Hebrew 101

Hebrew (עִבְרִית or עברית‎, ‘Ivrit) is a Semitic language of the Afro-Asiatic language family spoken by more than seven million people in Israel and Jewish communities around the world. In Israel, it is the de facto language of the state and the people, as well as being one of the two official languages (together with Arabic), and is spoken by a majority of the population.

The core of the Tanakh (the Hebrew Bible) is written in Classical Hebrew, and much of its present form is specifically the dialect of Biblical Hebrew that scholars believe flourished around the 6th century BCE, near the Babylonian exile. For this reason, Hebrew has been referred to by Jews as Lĕshôn Ha-Kôdesh (לשון הקודש‎), "The Holy Language/Tongue" (Lĕshôn is language and tongue too), since ancient times.

Most linguists agree that after the 6th century BCE when the Neo-Babylonian Empire destroyed Jerusalem and exiled its population to Babylon and the Persian Empire allowed them to return, the Biblical Hebrew dialect prevalent in the Bible came to be replaced in daily use by new dialects of Hebrew and a local version of Aramaic. After the 2nd century CE when the Roman Empire exiled the Jewish population of Jerusalem and parts of the Bar Kokhba State, Hebrew gradually ceased to be a spoken language, but remained a major literary language. Letters, contracts, commerce, science, philosophy, medicine, poetry, and laws were written in Hebrew, which adapted by borrowing and inventing terms.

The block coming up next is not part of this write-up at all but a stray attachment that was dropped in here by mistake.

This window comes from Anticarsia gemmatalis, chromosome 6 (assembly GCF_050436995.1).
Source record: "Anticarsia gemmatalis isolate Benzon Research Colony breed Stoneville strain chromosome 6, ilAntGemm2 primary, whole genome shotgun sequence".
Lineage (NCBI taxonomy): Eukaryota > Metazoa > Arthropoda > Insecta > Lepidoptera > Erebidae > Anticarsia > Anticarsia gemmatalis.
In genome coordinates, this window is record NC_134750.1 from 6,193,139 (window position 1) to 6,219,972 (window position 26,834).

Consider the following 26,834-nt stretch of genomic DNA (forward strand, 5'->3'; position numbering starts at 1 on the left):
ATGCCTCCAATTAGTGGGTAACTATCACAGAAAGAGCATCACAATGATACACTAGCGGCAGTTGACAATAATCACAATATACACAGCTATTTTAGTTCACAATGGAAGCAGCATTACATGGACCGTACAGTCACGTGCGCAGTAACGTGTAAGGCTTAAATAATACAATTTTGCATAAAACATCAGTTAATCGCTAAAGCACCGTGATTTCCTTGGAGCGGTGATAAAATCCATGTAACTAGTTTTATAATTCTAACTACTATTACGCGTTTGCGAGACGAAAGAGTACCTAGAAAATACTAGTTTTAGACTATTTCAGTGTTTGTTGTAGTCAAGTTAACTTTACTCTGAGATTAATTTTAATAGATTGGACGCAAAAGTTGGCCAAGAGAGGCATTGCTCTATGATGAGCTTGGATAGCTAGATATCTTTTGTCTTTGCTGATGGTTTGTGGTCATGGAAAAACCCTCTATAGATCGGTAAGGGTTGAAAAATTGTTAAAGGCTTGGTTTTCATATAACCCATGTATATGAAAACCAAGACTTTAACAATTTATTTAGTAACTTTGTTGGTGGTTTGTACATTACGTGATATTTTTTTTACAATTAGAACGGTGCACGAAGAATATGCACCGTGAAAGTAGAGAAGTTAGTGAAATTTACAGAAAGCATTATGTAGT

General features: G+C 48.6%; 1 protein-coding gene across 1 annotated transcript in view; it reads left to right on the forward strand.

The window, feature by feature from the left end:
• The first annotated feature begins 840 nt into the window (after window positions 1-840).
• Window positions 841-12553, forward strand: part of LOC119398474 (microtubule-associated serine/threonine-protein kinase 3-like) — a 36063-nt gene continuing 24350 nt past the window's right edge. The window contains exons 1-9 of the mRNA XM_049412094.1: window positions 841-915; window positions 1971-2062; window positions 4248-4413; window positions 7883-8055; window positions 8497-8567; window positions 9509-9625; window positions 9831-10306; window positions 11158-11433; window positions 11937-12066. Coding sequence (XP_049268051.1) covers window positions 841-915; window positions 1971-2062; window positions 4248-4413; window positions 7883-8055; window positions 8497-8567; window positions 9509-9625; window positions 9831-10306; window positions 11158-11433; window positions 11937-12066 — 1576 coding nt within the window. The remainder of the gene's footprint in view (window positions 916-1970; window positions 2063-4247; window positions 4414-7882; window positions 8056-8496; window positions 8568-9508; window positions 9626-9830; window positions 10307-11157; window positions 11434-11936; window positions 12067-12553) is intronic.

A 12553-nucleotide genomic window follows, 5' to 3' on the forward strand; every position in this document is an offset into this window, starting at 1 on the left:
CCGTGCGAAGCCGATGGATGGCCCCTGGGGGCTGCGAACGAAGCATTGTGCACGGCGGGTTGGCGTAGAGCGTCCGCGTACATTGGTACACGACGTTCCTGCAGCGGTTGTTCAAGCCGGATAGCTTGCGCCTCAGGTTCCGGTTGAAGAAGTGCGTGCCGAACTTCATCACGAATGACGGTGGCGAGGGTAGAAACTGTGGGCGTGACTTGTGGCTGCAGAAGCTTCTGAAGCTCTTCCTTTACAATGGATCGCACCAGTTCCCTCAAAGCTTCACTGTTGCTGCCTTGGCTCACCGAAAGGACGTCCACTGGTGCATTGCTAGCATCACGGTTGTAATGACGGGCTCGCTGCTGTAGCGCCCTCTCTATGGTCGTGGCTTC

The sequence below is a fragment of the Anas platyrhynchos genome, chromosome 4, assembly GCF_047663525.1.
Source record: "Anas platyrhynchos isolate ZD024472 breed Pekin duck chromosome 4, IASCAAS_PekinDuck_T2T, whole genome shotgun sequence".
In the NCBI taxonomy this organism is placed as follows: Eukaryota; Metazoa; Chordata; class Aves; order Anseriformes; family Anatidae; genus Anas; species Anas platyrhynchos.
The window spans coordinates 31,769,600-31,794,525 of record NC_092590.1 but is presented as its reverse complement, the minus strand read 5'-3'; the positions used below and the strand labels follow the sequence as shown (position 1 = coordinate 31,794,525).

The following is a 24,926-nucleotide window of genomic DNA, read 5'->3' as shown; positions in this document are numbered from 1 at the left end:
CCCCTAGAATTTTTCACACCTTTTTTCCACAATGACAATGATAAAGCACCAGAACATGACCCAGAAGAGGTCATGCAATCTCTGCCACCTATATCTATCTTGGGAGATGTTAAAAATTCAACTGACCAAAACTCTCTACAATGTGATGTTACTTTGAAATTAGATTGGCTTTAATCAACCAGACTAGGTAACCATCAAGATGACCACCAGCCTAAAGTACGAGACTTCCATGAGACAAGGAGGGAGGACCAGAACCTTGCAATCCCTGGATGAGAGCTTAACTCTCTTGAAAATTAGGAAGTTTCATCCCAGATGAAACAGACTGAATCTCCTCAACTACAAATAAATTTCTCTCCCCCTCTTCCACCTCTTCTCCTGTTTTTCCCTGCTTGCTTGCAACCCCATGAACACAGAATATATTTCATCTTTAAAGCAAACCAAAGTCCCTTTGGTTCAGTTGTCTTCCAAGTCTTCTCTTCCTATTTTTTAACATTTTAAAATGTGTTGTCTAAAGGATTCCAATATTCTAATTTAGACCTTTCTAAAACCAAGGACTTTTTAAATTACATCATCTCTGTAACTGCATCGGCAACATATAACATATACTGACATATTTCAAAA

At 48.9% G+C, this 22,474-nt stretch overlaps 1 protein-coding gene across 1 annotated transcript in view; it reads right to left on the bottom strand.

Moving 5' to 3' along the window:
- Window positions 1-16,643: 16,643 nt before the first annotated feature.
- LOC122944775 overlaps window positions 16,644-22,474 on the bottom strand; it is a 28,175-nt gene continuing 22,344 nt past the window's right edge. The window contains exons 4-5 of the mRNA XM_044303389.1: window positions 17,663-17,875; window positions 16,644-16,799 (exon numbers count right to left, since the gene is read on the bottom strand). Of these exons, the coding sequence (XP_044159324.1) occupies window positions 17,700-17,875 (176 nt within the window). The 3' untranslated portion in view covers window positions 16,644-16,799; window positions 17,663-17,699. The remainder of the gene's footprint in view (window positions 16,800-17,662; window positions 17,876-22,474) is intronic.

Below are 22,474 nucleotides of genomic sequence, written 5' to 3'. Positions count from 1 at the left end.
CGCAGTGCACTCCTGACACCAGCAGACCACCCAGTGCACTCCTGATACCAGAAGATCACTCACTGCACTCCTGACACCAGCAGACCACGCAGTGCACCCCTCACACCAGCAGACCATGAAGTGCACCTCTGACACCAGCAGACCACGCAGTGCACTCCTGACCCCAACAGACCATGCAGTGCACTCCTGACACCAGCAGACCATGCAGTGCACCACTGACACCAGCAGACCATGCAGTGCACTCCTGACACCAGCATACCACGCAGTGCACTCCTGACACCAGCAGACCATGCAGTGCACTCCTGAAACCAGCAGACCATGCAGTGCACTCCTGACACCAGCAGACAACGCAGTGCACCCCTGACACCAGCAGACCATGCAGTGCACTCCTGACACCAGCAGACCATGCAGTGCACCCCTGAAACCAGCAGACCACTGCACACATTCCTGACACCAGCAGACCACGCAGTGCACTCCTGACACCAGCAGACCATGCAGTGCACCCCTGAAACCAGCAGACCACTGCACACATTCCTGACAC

Hebrew, long nearly extinct outside of Jewish liturgical and scholarly purposes, was revived as a literary and narrative language by the Haskalah (Enlightenment) movement of the mid-19th century. Near the end of that century the Jewish linguist Eliezer Ben-Yehuda, owing to the ideology of Zionism, began reviving Hebrew as a modern spoken and written language. Eventually it replaced a score of languages spoken by Jews at that time, such as Ladino (also called Judezmo), Yiddish, Russian, and other languages of the Jewish diaspora.

Because of its large disuse for centuries, Hebrew lacked many modern words. Several were adapted as neologisms from the Hebrew Bible or borrowed from Yiddish and other languages by Eliezer Ben-Yehuda. Modern Hebrew became an official language in British-ruled Palestine in 1921 (along with English and Arabic), and then in 1948 became an official language of the newly declared State of Israel.

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